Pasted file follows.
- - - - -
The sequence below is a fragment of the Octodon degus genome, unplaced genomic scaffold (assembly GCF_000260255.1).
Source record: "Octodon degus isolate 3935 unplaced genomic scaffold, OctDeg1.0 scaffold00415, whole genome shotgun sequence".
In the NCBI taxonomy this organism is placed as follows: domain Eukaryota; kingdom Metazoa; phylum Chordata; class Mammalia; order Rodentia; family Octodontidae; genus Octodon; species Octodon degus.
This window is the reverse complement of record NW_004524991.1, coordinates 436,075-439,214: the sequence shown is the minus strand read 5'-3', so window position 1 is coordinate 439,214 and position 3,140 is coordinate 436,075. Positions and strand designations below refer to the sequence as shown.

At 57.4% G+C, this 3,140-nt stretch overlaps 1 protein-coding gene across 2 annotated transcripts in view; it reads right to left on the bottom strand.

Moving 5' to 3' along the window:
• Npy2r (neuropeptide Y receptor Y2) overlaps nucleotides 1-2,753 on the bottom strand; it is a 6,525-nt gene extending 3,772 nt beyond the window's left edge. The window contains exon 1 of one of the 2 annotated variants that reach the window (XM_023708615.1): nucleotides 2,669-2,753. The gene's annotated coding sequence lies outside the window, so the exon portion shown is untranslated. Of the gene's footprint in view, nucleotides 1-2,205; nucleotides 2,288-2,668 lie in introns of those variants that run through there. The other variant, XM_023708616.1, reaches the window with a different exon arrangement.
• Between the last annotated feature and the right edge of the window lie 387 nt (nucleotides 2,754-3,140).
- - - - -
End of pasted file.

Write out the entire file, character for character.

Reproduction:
The sequence below is a fragment of the Octodon degus genome, unplaced genomic scaffold (assembly GCF_000260255.1).
Source record: "Octodon degus isolate 3935 unplaced genomic scaffold, OctDeg1.0 scaffold00415, whole genome shotgun sequence".
In the NCBI taxonomy this organism is placed as follows: domain Eukaryota; kingdom Metazoa; phylum Chordata; class Mammalia; order Rodentia; family Octodontidae; genus Octodon; species Octodon degus.
This window is the reverse complement of record NW_004524991.1, coordinates 436,075-439,214: the sequence shown is the minus strand read 5'-3', so window position 1 is coordinate 439,214 and position 3,140 is coordinate 436,075. Positions and strand designations below refer to the sequence as shown.

At 57.4% G+C, this 3,140-nt stretch overlaps 1 protein-coding gene across 2 annotated transcripts in view; it reads right to left on the bottom strand.

Moving 5' to 3' along the window:
• Npy2r (neuropeptide Y receptor Y2) overlaps nucleotides 1-2,753 on the bottom strand; it is a 6,525-nt gene extending 3,772 nt beyond the window's left edge. The window contains exon 1 of one of the 2 annotated variants that reach the window (XM_023708615.1): nucleotides 2,669-2,753. The gene's annotated coding sequence lies outside the window, so the exon portion shown is untranslated. Of the gene's footprint in view, nucleotides 1-2,205; nucleotides 2,288-2,668 lie in introns of those variants that run through there. The other variant, XM_023708616.1, reaches the window with a different exon arrangement.
• Between the last annotated feature and the right edge of the window lie 387 nt (nucleotides 2,754-3,140).